As one of the many large countries that shunned slavery, Haven had no interest in allowing Thurayya expand into their territory. They had always considered Thurayya a possible threat and enemy, and always acted cautiously thereafter. Lord Jarva's warning was legitimate and an honest concern, the Senate understood that, and appreciated the fact. However, Peralem had no means to aid Haven if they decided to take the offensive stance rather than the defensive. A decision they obviously had made.

Jarva continued, "Haven needs you to send battleships to face the Thurayyan coastline and watch it while Haven's forces march the mainland. I understand that your battleships are highly functional." He looked at the Senators, addressing the men that represented the cities on the Peralemic coast.

"You are right, lord Jarva. Our battleships are highly functional," a Senator answered wryly. "It is men to operate them we lack. If we send our men out to sea, it compromises the safety on land."

"You should lend Haven your aid," Jarva commanded. "You will have to watch your sea borders when Haven marches regardless. Thurayya might respond with brutality."

They understood. This was Haven's demand for payment. When Peralem had asked for Haven's aid against Luvor, they had known this day would come. Jarva indirectly threatened them when he reminded them of their own weakness in case Thurayya sought to expand into Peralem. If Peralem refused to aid Haven in this, Haven would allow Thurayya to take them.

The only way to prevent those scenarios was to aid Haven and make sure Thurayya never succeeded in the first place.

The Senate finally agreed to send their battleships. Lord Jarva was pleased, and he thanked the Senators warmly with a generous smile. However, he was not quite finished with his 'requests'. Addressing the Senators again, Jarva had a masked expression in his face that only came from years of practice in concealing his opinions.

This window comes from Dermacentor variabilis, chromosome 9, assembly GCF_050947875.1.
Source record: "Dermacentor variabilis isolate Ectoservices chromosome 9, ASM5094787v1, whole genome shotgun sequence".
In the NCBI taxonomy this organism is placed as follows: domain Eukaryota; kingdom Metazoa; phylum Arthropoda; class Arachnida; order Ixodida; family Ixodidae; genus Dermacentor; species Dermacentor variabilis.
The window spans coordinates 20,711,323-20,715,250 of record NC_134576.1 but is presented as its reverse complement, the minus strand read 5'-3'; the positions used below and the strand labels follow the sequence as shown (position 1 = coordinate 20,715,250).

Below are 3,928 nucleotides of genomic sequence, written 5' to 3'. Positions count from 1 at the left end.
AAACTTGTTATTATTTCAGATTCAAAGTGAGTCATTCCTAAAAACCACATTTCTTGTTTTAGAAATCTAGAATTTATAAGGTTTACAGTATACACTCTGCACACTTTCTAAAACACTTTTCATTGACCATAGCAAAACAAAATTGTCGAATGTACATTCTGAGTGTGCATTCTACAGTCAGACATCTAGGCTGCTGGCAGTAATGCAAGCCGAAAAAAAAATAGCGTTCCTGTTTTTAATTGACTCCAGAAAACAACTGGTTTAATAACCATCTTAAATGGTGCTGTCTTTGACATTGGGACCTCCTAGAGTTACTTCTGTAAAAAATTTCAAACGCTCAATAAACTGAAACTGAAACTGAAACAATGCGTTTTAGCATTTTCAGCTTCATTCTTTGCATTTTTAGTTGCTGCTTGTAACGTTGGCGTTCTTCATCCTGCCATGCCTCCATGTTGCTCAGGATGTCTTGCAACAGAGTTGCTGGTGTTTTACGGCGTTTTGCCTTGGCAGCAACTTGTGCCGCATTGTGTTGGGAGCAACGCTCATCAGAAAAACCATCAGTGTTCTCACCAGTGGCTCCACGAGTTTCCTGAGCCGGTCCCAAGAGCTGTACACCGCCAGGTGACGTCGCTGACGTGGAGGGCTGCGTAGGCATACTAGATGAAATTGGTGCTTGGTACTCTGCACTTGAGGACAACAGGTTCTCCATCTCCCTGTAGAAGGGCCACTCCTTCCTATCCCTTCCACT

"There is a second matter I wish to discuss with you. It has come to the Royal Council's attention that the Sherokahn Brotherhood, whom we initially believed dissolved in the aftermaths of the war and their Master's death, is still very much active."

The Senators looked back at Jarva with equally masked expressions.

"Jabbar Qadir died of illness two years ago," one Senator responded. "The news of his death was sent to us out of mere politeness and as a recognition of our collaboration during the war. We have not been in contact with them ever since."

Vahan Aliih watched lord Jarva with the same expression as his fellow Senators. In his peripheral vision, he saw that his advisor Nasir observed them all with apprehension. Vahan cleared his throat, knowing very well why Nasir looked worried. The Brotherhood had never been more careful.

"May I ask, out of mere curiosity, where did the Royal Council come upon such information?"

Jarva turned to Aliih. "We have our sources."

"Your sources may be wrong. Have you considered they might be traitors that deliberately wishes to deceive you and stab you in the back while you hunt for ghosts?"